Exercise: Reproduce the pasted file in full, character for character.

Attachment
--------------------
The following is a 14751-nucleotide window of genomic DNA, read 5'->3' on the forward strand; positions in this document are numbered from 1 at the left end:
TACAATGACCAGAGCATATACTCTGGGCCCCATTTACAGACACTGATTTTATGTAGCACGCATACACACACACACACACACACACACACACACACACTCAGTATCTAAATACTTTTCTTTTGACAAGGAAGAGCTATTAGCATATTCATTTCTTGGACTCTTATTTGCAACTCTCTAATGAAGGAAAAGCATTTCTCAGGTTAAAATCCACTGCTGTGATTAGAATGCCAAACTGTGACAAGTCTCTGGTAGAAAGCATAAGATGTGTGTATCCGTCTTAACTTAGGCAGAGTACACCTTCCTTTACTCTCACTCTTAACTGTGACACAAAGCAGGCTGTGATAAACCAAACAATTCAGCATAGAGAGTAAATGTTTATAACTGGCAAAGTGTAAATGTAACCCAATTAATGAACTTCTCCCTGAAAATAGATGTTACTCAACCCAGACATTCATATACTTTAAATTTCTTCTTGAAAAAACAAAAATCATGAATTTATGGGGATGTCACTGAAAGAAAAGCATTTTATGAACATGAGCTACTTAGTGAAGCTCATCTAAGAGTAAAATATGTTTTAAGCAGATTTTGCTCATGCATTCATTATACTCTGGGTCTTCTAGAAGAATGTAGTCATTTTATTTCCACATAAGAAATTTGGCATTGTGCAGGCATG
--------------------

The following is a 14751-nucleotide window of genomic DNA, read 5'->3' on the forward strand; positions in this document are numbered from 1 at the left end:
TACAATGACCAGAGCATATACTCTGGGCCCCATTTACAGACACTGATTTTATGTAGCACGCATACACACACACACACACACACACACACACACACACTCAGTATCTAAATACTTTTCTTTTGACAAGGAAGAGCTATTAGCATATTCATTTCTTGGACTCTTATTTGCAACTCTCTAATGAAGGAAAAGCATTTCTCAGGTTAAAATCCACTGCTGTGATTAGAATGCCAAACTGTGACAAGTCTCTGGTAGAAAGCATAAGATGTGTGTATCCGTCTTAACTTAGGCAGAGTACACCTTCCTTTACTCTCACTCTTAACTGTGACACAAAGCAGGCTGTGATAAACCAAACAATTCAGCATAGAGAGTAAATGTTTATAACTGGCAAAGTGTAAATGTAACCCAATTAATGAACTTCTCCCTGAAAATAGATGTTACTCAACCCAGACATTCATATACTTTAAATTTCTTCTTGAAAAAACAAAAATCATGAATTTATGGGGATGTCACTGAAAGAAAAGCATTTTATGAACATGAGCTACTTAGTGAAGCTCATCTAAGAGTAAAATATGTTTTAAGCAGATTTTGCTCATGCATTCATTATACTCTGGGTCTTCTAGAAGAATGTAGTCATTTTATTTCCACATAAGAAATTTGGCATTGTGCAGGCATG